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Top Computer Repair Training Schools

Top Computer Repair TrainingIn the modern world, seemingly everything is run by computer circuitry. Obviously printers interact with a computer, but even the rollers and feeders are controlled by an internal computer. Mail correlating is done by computers, medical equipment is run on computers and a computer even controls how you get your money. The reliance upon computerized machinery only grows in the professional sector, where a malfunctioning computer can mean the loss of productivity and revenue.

With the abundance of personal computers and computerized office machines, the need for professional computer repairers is growing. According to the U.S. Bureau of Labor Statistics BLS (BLS.gov, 2012), the number of computer, ATM, and office machine repairer jobs is expected to increase by 9,500 from 2010 to the end of 2020 as organizations upgrade their computer equipment and software.

U.S. News & World Report annually publishes a ranking of graduate schools and universities based a range of categories such as alumni size and entrance exam test scores. In 2012, U.S. News & World Report ranked the following six schools as best technical/vocational schools in the United States, according to enrollment, average GRE scores, externally funded research and more:

1.  Pennsylvania State University
2.  Ohio State University
2.  University of Georgia
4.  University of Minnesota
5.  Virginia Tech
6.  Oklahoma State University

Below are some of the computer repair focuses available from schools and colleges through SchoolsGalore.com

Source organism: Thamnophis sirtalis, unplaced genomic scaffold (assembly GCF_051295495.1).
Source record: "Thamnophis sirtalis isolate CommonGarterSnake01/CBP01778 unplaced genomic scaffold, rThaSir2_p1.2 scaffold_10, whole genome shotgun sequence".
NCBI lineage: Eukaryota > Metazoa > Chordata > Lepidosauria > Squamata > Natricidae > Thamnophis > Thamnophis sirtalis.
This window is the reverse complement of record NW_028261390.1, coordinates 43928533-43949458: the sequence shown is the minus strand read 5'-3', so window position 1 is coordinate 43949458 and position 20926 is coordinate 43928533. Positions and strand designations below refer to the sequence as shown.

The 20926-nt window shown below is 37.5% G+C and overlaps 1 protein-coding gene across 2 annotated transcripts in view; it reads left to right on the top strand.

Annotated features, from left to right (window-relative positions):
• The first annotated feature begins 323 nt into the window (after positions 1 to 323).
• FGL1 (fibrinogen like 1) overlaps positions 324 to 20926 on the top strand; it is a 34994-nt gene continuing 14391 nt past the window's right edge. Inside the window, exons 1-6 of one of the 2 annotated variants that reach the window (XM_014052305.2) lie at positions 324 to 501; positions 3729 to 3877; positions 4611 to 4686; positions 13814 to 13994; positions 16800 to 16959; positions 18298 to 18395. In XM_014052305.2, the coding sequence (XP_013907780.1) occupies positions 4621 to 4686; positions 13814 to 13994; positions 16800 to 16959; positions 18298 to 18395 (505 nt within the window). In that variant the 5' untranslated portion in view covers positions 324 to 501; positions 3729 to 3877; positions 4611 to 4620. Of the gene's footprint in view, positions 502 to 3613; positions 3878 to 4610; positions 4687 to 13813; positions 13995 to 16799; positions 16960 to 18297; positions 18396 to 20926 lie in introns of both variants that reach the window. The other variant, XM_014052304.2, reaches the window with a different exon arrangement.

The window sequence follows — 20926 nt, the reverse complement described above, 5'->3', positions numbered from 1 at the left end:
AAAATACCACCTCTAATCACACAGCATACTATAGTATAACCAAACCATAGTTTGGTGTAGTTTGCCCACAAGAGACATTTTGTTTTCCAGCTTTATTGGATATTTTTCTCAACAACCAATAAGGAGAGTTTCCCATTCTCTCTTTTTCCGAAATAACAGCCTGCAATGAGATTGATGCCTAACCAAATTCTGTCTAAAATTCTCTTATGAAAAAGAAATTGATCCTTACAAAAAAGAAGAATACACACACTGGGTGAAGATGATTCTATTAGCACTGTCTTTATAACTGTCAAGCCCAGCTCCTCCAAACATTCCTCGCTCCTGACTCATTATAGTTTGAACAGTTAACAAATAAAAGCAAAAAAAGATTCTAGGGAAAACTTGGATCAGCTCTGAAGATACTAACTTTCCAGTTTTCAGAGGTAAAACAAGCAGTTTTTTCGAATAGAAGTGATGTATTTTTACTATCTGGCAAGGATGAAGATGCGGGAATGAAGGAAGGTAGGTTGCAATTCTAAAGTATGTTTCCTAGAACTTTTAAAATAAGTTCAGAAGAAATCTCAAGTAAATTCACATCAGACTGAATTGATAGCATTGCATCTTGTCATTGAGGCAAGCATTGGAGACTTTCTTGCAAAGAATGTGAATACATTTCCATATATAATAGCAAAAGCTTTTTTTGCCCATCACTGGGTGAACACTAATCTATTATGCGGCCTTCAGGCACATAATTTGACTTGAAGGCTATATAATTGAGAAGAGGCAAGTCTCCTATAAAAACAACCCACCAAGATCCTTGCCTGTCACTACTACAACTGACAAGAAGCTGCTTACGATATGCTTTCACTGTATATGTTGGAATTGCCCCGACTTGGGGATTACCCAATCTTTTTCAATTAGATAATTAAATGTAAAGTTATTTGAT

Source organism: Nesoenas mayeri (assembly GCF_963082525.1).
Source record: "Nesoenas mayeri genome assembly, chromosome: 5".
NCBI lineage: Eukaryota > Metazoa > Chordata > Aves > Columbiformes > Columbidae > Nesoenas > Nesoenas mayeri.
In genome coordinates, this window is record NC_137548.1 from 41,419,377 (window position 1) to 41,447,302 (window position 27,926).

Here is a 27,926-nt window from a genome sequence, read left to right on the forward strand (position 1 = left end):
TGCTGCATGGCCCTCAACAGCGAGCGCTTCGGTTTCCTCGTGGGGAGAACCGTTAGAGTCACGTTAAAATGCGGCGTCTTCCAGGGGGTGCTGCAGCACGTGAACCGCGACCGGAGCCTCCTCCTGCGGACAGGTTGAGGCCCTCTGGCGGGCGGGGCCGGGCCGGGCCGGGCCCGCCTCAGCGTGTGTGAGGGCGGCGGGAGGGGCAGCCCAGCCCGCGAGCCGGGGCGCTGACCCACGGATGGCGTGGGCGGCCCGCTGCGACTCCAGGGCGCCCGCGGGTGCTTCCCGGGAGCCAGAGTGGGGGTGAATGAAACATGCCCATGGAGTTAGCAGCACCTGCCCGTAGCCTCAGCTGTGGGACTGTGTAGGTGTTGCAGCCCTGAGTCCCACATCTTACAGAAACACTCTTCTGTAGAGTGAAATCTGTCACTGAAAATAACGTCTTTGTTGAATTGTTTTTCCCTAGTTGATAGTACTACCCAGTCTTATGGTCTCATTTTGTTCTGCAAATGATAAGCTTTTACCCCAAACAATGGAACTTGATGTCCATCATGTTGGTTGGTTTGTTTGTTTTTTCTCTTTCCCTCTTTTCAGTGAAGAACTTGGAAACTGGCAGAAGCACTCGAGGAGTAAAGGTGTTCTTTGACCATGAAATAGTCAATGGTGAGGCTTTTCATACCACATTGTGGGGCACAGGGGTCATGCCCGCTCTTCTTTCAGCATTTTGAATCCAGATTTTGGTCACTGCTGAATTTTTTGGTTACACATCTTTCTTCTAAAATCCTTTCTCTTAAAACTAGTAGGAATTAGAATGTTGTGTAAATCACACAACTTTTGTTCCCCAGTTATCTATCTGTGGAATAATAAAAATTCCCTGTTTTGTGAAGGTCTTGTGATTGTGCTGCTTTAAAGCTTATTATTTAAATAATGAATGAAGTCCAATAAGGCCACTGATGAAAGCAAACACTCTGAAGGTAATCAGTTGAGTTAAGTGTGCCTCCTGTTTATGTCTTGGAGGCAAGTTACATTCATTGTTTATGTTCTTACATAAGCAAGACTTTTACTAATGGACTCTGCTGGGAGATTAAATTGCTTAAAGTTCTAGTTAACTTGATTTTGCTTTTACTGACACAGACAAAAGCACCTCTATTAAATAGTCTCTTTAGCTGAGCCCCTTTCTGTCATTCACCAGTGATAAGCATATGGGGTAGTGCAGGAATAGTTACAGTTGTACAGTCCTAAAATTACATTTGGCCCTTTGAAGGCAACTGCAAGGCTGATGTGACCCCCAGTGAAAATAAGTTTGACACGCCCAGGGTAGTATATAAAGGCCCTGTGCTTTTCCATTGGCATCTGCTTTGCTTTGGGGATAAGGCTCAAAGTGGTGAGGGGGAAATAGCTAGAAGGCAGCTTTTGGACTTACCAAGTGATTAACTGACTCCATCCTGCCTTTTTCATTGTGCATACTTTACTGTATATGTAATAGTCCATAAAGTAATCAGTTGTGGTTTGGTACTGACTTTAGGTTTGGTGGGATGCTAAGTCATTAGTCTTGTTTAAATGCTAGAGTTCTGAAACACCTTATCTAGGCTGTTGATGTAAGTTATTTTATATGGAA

Computer Repair & Support

Computer repair technicians and support specialists are trained to troubleshoot hardware malfunctions on personal computers, phones and tablets. They can be employed in-house by companies as members of their IT department or they can be employed by third party companies as a field or bench technician. Sometimes, they can work in call centers where they help costumers diagnose their malfunctioning computers and take proper action.

Office Machine Repair

Office machine or commercial equipment repairers provide routine maintenance for functioning office and commercial equipment and repair the malfunctioning equipment that cannot be easily moved or replaced. Office machine repair technicians can also work on specialized equipment such as office mailing equipment and postage meters.

According to the BLS (BLS.gov, 2012), many can travel out the malfunctioning equipment for on-site repairs while some may be employed by large companies as part of their IT department. The BLS (BLS.gov, 2012) also reports that while courses in electronics can be done in a vocational school, specific training may be given while on-the-job and a post-secondary education is usually required. Additionally, while repairing the malfunctioning machine must be done in person, the office repair technicians may be required to discuss with office employees both the problems of the machine and how to properly maintain the machine going forward to prevent future issues.